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Cyanobacteria in South Georgia

Posted by Anne D Jungblut on Feb 21, 2013 8:27:14 PM

During the first week of our trip, we made an exciting discovery! In one of the ponds in Maiviken Cove, we found cyanobacterial mats.


Maiviken is a a beautiful cove on Thather Peninsula,only a 1 hour walk away from KEP. The cyanobacterial mat were in a small pond close to the scree slopes on the eastern side of the valley. The cyanobacterial-based mats were a lot more gelatinous than, for example, mats from the McMurdo Ice Shelf, but nevertheless clearly definiable as lift-off mats of up to 1 cm thickness.


Back in the lab, I had a look under the microscope and the mats were comprised of various morphotypes of Oscillatoriales includig Phormidium and Leptolyngbya, the unicellular order Chroococcales as well as Nodularia, which is a genus in the nitrogen-fixing order Nostocales.


A few weeks later, I also found cyanobacterial mats with a similar taxa composition in apond in Hapon Bay, which is also on Thather Peninsula. This finding is interesting as there is very little know about mat-forming cyanobacteria from South Georgia. Therefore, we collected material for more detailed microscopic and DNA analyses of the cyanobacterial diversity in these mats.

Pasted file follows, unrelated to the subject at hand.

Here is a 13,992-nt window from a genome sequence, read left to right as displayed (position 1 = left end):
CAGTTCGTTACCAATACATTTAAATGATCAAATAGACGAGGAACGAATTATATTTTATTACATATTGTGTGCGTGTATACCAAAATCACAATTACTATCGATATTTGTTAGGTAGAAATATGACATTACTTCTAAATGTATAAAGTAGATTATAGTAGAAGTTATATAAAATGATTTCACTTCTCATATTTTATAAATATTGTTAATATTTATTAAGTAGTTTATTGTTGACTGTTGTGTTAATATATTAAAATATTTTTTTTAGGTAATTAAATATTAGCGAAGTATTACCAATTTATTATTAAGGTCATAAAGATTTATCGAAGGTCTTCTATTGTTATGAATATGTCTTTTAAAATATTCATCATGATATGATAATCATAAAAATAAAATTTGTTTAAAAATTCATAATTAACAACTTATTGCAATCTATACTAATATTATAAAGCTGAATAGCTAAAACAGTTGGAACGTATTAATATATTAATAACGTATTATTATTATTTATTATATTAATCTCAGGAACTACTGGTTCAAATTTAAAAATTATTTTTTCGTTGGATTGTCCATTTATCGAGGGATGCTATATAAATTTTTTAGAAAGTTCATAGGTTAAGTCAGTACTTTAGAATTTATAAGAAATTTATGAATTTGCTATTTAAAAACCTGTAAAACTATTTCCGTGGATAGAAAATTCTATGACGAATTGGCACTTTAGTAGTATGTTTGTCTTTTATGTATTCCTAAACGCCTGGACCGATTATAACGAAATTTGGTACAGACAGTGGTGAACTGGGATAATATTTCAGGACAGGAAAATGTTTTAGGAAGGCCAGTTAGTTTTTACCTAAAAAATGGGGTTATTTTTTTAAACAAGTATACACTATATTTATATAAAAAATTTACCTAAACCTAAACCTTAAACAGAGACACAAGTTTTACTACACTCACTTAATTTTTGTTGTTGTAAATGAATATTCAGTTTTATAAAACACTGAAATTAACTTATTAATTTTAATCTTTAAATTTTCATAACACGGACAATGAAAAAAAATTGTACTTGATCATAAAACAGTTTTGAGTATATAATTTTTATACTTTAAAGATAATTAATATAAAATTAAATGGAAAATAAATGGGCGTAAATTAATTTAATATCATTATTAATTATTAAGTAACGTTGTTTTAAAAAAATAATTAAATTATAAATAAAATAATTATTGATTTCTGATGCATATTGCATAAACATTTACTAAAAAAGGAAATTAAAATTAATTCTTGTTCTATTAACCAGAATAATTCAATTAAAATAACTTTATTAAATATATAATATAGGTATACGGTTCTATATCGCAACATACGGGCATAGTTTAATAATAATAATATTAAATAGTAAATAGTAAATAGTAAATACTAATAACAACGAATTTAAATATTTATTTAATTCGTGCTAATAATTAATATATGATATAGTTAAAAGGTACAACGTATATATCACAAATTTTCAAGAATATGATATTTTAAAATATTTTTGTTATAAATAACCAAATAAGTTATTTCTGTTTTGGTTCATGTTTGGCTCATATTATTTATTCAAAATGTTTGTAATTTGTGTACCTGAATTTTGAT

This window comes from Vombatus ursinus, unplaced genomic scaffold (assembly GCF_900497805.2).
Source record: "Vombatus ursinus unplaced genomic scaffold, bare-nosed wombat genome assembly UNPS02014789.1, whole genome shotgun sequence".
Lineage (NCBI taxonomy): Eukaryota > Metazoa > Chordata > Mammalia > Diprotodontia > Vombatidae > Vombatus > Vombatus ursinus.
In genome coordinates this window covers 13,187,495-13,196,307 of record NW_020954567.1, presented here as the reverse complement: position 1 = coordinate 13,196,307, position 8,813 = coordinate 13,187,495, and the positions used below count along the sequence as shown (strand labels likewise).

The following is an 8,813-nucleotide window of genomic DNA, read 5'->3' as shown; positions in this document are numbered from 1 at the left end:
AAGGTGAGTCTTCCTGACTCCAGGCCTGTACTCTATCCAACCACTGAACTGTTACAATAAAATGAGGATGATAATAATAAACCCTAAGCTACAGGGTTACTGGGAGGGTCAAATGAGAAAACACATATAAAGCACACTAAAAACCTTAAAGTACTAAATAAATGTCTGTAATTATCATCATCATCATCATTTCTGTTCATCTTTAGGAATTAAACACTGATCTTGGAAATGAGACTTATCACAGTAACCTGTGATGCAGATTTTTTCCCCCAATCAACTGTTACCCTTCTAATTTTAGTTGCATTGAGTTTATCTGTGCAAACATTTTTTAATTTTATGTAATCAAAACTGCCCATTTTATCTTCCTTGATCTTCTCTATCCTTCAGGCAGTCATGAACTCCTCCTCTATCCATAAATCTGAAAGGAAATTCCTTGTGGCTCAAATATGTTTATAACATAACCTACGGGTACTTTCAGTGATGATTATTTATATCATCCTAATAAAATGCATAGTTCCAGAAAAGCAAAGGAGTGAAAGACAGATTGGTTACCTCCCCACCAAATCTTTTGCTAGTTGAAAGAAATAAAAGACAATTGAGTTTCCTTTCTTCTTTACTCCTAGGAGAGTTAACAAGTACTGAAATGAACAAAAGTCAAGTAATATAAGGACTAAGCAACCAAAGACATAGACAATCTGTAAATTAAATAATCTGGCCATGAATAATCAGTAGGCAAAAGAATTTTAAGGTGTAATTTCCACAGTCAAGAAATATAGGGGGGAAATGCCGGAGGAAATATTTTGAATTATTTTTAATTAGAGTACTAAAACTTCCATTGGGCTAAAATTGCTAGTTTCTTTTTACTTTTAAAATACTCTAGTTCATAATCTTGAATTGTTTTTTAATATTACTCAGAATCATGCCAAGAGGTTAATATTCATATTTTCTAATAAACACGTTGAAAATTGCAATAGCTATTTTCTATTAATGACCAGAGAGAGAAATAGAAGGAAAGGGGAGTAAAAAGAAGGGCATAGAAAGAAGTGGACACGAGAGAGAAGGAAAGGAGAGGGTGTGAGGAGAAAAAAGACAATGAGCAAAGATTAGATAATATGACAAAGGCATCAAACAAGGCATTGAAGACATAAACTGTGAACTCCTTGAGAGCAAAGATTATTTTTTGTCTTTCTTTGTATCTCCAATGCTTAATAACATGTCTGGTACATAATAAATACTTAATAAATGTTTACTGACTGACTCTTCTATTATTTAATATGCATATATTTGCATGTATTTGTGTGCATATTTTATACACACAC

IMG_8116.jpgCyanbacterial mats in Maiviken Cove


On Barff Peninsula, I found a meltwater stream where the cyanobacterial genus Nostoc was growing on some of the rocks. The Nostoc nodules were ca 1 cm in diameter. It was difficult to get a good image beause of the reflection of the sun in the fast flowing water.

IMG_8398.jpgNostoc in a stream on Barff Peninsula

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